I am a bit late on this story but wanted to offer a contrary viewpoint to the dominant one of the outraged blogosphere.
Though I have never seen the show, I was interested in the controversy over the show Modern Family which apparently features a gay couple among its lead characters. The controversy centers not around the presence of gay characters but rather on the fact that they never ever kiss on screen while all the other couples do. Waymon Hudson explains more:
ABC is known for showing heart-warming depictions of LGBT people. The network has given us Brothers & Sisters, with an amazing gay couple at the heart of the Walker family who kiss, sleep together, cuddle, and even married on the show. They’ve also given us Ugly Betty, with fully-formed, strong gay and transgender characters, from the highly sexualized Mark St. James to the male-to-female transition of Alexis Meade to young Justin Suarez, perhaps the best depiction of coming out on television that featured moving scenes of the high schooler kissing his new boyfriend for the first time.
Here is the problem that I have. The couple has adopted a daughter on the show. They are obviously committed and in a long-term relationship. Yet they have never kissed on screen. Ever. Every other couple constantly kisses, cuddles, and makes out, yet the gay couple is relegated to a chaste hug.
In fact, a Facebook group has popped up demanding “Let Cam & Mitchell kiss on Modern Family!”I’ve already joined.
ABC followed up this controversy by claiming that the choice thus far not to have the characters publicly kiss was related to one of the character’s squeamishness about public displays of affection (which still does not quite explain why the show apparently has never shown them kiss when alone).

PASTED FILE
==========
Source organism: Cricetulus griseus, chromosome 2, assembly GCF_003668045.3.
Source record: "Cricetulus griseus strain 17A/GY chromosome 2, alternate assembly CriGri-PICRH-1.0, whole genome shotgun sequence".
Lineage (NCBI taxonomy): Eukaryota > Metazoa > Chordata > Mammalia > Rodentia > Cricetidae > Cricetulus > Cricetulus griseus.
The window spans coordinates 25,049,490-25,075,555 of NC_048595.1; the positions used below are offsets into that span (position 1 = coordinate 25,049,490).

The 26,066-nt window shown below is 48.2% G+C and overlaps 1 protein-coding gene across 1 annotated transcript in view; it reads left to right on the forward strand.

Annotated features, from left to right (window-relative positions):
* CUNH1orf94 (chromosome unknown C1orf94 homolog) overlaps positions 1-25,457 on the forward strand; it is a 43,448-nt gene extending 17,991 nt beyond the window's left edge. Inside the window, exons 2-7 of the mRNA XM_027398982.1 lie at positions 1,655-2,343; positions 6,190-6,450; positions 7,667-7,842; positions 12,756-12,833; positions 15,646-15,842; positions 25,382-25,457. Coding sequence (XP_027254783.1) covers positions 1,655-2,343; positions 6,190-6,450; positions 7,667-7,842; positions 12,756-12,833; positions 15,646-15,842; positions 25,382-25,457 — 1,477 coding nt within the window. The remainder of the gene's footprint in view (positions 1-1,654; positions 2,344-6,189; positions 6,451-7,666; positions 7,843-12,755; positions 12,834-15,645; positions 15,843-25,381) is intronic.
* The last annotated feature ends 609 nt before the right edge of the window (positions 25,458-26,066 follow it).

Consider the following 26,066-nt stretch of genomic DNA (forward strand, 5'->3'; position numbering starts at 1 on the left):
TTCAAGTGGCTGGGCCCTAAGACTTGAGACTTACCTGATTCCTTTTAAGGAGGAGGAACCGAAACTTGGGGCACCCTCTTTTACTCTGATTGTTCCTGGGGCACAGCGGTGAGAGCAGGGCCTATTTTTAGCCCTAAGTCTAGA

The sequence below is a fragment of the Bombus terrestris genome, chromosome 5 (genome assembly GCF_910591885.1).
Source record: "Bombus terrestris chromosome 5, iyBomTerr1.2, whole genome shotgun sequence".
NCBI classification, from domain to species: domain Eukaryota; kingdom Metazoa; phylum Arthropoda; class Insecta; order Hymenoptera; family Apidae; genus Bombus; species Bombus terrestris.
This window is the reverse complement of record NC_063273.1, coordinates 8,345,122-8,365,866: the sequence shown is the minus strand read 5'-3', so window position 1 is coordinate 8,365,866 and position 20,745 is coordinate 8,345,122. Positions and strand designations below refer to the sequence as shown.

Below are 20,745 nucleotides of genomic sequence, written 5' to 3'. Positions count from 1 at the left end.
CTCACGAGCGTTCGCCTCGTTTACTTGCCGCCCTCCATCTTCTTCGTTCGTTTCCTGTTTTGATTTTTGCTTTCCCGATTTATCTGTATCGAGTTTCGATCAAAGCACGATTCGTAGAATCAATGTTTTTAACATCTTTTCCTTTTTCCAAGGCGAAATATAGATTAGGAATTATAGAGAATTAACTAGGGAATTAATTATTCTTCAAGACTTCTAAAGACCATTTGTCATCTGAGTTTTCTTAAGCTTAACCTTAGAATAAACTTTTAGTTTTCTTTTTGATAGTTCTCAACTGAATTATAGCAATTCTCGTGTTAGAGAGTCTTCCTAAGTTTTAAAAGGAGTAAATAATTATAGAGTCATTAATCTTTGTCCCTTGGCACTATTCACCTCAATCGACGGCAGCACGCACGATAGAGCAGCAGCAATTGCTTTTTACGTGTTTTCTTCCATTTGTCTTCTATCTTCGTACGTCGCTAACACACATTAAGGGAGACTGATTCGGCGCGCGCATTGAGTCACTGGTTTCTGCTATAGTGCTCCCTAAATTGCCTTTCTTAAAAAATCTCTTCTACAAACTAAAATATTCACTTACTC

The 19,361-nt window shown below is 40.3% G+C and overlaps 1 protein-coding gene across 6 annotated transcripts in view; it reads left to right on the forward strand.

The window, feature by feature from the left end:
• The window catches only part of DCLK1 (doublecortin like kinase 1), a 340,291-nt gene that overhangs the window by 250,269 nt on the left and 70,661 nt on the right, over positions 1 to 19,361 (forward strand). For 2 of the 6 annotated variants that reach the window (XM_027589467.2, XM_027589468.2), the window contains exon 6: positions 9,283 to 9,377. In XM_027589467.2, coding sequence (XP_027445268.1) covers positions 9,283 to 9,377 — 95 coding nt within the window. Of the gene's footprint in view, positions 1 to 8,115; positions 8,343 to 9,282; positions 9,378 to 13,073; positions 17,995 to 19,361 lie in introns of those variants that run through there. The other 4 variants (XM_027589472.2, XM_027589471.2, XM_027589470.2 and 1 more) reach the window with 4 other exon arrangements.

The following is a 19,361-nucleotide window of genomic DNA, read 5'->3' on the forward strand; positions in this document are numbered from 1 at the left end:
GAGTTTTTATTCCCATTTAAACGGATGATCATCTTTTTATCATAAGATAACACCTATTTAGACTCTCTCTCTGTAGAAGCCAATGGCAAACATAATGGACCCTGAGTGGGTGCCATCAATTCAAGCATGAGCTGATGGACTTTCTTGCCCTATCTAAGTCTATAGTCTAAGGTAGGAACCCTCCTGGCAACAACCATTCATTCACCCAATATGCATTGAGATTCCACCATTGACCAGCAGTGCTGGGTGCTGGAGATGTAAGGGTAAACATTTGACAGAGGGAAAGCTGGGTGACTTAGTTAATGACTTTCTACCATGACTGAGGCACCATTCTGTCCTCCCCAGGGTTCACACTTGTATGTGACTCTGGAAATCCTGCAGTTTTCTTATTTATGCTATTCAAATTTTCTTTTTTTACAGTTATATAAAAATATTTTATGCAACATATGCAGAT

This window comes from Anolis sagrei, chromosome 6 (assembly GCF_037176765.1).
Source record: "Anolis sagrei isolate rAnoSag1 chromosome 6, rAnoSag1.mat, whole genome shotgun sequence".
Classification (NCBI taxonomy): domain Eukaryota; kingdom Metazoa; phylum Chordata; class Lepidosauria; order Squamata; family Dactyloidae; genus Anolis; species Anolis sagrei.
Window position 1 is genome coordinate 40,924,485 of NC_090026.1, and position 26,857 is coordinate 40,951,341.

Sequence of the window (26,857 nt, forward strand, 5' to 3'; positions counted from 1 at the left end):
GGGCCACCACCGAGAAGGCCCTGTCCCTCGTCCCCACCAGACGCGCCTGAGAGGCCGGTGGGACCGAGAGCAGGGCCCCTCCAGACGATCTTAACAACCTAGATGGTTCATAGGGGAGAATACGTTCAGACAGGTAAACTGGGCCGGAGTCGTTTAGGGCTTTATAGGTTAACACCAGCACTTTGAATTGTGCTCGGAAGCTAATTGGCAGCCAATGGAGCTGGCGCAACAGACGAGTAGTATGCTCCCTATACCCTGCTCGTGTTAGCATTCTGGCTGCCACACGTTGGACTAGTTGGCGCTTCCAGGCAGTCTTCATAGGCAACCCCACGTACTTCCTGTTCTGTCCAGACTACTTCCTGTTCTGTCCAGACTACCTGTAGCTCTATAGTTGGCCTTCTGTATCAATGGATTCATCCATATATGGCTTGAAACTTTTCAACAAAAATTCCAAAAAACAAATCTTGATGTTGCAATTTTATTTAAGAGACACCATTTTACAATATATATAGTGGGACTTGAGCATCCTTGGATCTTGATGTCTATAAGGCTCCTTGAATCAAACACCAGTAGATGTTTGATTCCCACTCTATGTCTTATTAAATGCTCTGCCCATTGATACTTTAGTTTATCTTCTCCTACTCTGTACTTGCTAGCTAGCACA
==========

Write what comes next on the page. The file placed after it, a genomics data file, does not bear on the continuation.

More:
Obviously if the show is not showing them kiss as a way of accommodating mainstream homophobia to keep viewers, it would be really unfortunate and worth protesting. But I think there is another way of looking at the effect of a clearly coupled and clearly caring gay pair of men who are modest about their public displays of affection. While on the one hand, much of America needs to get over its “ick” factor in seeing gay men kiss and this is only going to happen if it becomes more commonly seen so that it becomes something people are more accustomed to and less reflexively going to blanch at. But, on the other hand, much of America also needs to get over its reductionism that sees gay people as merely people with sexual disorders who let a deviant compulsion for sex override all sense of morality and decorum. Much of America needs to stop thinking of homosexuality as about sex and start acknowledging and treating seriously the fact that it is primarily about love.
Of course, even were homosexuality only or primarily about sex, it would still be something that the non-gay people should learn to accept since pleasurable, consensual, maturely chosen, responsible sex with a partner of one’s own desiring and willingness to accept any risks is really a human right, regardless of whether love is involved at all. In other words, even on the level of being just a variant way to have sex, homosexuality should be at the bare minimum fully accepted legally, and should be accepted morally on the same terms that any other sex act should be assessed—by answering questions of whether engaging in that sex act is consistent with all the people involved in it being able to flourish in their total life goals, find happiness, respect each other’s autonomy, care for the people in their lives, develop relationally, stay healthy or increase their health, and increase the total pleasure in the world, etc. As long as a given sex act does not thwart any of those ends (even if it does not happen to serve all of them), it should be minimally ethically acceptable and possibly ethically encouragable.